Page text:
Notes: Bruins' power play clicks with Chara back

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Notes: Bruins' power play clicks with Chara back

By Joe Haggerty
CSNNE.com

BOSTON Zdeno Chara wasnt himself against the Montreal Canadiens, but it really wasnt his fault. The Bruins' captain lost 10 pounds in a 24-hour span while battling a virus that caused severe dehydration. He spent most of the seven-game series against the Habs regaining his energy and simply catching his breath.

One thing that had been missing all that time against the Canadiens: his blistering slap shot (clocked at 105.9 mph) that sparks the Boston power play. Chara finished the season tied with Michael Ryder for the most power-play goals on the Bruins with eight, but it looked like the 6-foot-9 defenseman simply didnt have enough juice and energy to shoot.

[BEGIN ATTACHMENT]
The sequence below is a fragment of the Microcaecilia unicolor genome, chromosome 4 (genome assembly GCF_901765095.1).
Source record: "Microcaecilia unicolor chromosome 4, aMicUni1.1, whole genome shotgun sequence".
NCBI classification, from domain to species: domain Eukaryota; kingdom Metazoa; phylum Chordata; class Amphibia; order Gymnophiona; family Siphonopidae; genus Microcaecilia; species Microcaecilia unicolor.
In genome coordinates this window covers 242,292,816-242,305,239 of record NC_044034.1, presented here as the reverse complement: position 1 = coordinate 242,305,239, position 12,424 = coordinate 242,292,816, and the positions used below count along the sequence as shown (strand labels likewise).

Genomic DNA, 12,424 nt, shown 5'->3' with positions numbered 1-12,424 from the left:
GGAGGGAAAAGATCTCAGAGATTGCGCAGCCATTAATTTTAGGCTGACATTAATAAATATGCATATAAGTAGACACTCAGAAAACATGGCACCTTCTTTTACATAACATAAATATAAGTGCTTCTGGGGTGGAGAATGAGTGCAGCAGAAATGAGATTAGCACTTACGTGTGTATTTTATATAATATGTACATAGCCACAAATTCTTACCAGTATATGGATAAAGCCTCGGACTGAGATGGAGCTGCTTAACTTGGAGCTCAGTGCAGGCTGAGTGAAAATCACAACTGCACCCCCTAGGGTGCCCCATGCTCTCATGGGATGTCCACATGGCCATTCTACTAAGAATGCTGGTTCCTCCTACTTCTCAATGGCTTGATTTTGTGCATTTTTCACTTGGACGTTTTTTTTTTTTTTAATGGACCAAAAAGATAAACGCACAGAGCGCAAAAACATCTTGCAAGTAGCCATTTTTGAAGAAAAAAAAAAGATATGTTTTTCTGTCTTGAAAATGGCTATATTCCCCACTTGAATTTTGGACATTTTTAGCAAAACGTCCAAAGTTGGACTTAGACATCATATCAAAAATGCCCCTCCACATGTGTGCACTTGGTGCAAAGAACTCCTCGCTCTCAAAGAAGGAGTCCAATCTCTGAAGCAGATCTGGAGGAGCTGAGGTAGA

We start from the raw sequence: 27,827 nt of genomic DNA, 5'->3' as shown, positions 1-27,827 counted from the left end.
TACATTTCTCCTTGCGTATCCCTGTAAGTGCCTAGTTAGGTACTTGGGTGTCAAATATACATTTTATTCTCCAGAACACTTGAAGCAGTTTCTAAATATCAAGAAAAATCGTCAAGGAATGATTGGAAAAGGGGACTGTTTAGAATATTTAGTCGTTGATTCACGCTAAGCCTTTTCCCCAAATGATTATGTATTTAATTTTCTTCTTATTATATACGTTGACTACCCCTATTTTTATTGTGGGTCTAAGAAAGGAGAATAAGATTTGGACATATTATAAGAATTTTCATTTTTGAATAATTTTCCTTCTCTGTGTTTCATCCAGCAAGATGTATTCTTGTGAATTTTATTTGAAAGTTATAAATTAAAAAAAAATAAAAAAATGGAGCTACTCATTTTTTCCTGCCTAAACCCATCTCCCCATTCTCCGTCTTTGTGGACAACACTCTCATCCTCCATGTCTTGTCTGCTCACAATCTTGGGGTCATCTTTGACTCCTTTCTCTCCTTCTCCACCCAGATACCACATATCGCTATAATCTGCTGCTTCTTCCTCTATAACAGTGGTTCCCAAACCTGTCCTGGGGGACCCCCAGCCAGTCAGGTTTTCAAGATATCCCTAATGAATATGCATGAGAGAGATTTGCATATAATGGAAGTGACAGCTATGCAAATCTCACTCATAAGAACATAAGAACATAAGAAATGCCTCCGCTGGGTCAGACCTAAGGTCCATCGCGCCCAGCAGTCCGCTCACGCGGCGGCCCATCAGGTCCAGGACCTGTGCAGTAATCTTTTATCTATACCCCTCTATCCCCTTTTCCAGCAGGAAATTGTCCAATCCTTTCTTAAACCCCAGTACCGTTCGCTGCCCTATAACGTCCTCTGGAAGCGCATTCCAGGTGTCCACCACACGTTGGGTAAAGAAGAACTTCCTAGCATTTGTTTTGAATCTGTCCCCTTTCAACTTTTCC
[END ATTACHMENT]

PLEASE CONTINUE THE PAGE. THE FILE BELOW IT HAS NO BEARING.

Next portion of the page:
Its no coincidence that the Boston power play went through an 0-for-30 stretch to start the postseason when Chara wasnt at his full power capacity.

But Charas lethal one-timer finally reappeared in Game 3, and he scored on a pair of bombs to help his team earn a 5-1 victory.

Those guys have been so strong for us, not only as a pair, but also as individuals. As you saw, Zdeno's shot is one that certainly goaltenders dont like to see, said coach Claude Julien. Hes got that ability and tonight I thought he used it well.

The Bruins went 0-for-2 on the power play until both Mike Richards and Braydon Coburn got sent to the penalty box in the closing moments of the game, and that allowed Boston to finally do some damage 5-on-3.

This was definitely an opportunity for us to at least get one power-play goal and our guys did that, said Julien. I thought that was important for our team at that time to get that confidence.

I thought our power play was actually very good tonight. We hit a post, we had some good scoring chances, and as far as I was concerned, if we work our power play the way we worked it tonight, were going to be okay.

During one of the previous power plays, both Rich Peverley and Patrice Bergeron hit posts.